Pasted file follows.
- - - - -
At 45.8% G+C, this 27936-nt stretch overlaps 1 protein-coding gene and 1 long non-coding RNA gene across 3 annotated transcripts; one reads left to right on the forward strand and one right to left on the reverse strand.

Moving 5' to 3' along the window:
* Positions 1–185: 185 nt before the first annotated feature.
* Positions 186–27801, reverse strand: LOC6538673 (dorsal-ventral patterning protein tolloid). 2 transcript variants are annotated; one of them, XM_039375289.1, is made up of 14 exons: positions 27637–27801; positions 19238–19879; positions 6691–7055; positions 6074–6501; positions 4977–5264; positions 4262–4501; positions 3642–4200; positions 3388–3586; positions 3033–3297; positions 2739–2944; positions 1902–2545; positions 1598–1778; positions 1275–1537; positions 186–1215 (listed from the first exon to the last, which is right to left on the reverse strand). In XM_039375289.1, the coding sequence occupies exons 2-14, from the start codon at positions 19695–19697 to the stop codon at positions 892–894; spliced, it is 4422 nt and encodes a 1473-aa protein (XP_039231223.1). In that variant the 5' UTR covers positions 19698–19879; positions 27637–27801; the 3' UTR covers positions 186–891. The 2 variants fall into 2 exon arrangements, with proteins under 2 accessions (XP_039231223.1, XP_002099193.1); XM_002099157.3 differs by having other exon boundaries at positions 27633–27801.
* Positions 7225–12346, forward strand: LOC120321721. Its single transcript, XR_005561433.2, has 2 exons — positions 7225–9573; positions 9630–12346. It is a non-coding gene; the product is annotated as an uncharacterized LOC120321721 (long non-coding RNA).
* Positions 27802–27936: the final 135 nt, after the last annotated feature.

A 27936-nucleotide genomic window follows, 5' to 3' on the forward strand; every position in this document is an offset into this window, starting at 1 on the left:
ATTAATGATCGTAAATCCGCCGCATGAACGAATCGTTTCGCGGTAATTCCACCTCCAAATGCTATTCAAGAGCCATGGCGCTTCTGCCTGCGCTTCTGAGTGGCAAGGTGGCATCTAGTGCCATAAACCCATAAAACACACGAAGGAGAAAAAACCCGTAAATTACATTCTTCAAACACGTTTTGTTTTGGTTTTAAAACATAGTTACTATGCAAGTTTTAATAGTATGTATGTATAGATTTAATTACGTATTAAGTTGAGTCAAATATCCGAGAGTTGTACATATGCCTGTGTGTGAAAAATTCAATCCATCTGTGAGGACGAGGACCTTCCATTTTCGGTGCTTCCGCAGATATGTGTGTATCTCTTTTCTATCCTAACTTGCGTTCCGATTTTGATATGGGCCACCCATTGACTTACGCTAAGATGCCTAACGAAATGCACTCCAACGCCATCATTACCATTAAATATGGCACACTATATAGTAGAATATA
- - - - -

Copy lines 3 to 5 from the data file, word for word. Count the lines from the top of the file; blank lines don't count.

* Positions 1–185: 185 nt before the first annotated feature.
* Positions 186–27801, reverse strand: LOC6538673 (dorsal-ventral patterning protein tolloid). 2 transcript variants are annotated; one of them, XM_039375289.1, is made up of 14 exons: positions 27637–27801; positions 19238–19879; positions 6691–7055; positions 6074–6501; positions 4977–5264; positions 4262–4501; positions 3642–4200; positions 3388–3586; positions 3033–3297; positions 2739–2944; positions 1902–2545; positions 1598–1778; positions 1275–1537; positions 186–1215 (listed from the first exon to the last, which is right to left on the reverse strand). In XM_039375289.1, the coding sequence occupies exons 2-14, from the start codon at positions 19695–19697 to the stop codon at positions 892–894; spliced, it is 4422 nt and encodes a 1473-aa protein (XP_039231223.1). In that variant the 5' UTR covers positions 19698–19879; positions 27637–27801; the 3' UTR covers positions 186–891. The 2 variants fall into 2 exon arrangements, with proteins under 2 accessions (XP_039231223.1, XP_002099193.1); XM_002099157.3 differs by having other exon boundaries at positions 27633–27801.
* Positions 7225–12346, forward strand: LOC120321721. Its single transcript, XR_005561433.2, has 2 exons — positions 7225–9573; positions 9630–12346. It is a non-coding gene; the product is annotated as an uncharacterized LOC120321721 (long non-coding RNA).